Shingu: Secret of the Stellar Wars Vol. #5 - Mania.com



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Info:

  • Audio Rating: B+
  • Video Rating: B+
  • Packaging Rating: A-
  • Menus Rating: B
  • Extras Rating: B
  • Age Rating: 13 & Up
  • Region: 1 - North America
  • Released By: Nozomi Entertainment
  • MSRP: 29.99
  • Running time: 125
  • Aspect Ratio: 1.33:
  • Disc Resolution: 480i/p (mixed/unknown)
  • Disc Encoding: MPEG-2
  • Series: Shingu: Secret of the Stellar Wars

Shingu: Secret of the Stellar Wars Vol. #5

By Chris Beveridge     November 21, 2005
Release Date: November 29, 2005


Shingu: Secret of the Stellar Wars Vol. #5
© Nozomi Entertainment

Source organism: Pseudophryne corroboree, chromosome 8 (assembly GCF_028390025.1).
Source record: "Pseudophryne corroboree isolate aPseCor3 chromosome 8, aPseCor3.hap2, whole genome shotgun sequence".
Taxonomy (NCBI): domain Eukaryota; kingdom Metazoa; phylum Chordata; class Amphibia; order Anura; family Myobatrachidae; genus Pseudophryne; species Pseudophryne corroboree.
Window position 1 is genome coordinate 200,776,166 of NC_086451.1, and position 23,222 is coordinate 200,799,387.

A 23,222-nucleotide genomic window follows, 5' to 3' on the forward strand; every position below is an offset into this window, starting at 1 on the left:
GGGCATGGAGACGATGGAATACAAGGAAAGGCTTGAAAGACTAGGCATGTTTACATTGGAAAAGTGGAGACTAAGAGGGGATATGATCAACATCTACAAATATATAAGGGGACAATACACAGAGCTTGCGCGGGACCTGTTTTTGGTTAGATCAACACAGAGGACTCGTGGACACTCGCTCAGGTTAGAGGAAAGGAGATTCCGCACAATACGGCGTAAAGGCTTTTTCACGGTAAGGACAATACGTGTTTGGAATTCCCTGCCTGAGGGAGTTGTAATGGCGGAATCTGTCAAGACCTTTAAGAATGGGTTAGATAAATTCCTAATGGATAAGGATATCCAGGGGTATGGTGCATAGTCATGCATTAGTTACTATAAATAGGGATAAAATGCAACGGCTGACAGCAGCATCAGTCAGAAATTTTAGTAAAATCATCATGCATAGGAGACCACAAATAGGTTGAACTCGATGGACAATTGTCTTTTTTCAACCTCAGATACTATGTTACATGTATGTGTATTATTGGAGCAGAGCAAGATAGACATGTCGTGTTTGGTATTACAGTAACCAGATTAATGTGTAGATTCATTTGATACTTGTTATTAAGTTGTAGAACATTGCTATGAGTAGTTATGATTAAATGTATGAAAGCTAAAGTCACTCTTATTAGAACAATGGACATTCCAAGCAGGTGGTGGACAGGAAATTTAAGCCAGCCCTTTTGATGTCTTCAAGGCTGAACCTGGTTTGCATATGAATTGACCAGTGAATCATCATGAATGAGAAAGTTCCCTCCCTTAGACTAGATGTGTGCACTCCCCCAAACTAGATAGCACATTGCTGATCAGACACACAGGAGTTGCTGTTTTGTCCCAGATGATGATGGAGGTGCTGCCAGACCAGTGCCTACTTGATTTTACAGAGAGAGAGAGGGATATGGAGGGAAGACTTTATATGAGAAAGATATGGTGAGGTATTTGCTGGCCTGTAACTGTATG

What They Say
Pale skin, green eyes, and a piercing gaze – once you meet Kanata Myouken, you’ll never forget him. And now this mysterious new stranger is tracking down Muryou! What’s worse, he is only a harbinger of things to come. Soon after Kanata’s arrival, Hajime awakens to discover two very ominous spaceships hanging low over the town of Tenmo, and both appear ready for a showdown at any moment. One of the ships belongs to the Galactic Federation…but who controls the other? While the situation on Earth is becoming more tense, trouble is beginning to brew in space as well. Four of the deadly Sanadon warships have been spotted on a direct intercept course with Earth. With each passing moment, the destruction of everything Nayuta loves draws closer. Will she be able to make the ultimate sacrifice and push the power of the Shingu farther than ever before? When the body becomes a new vessel, the truth behind the Shingu will finally be revealed...

The Review!
Events come to a head as the larger history of the Federation is revealed and the real roles some of the people play come to light.

Audio: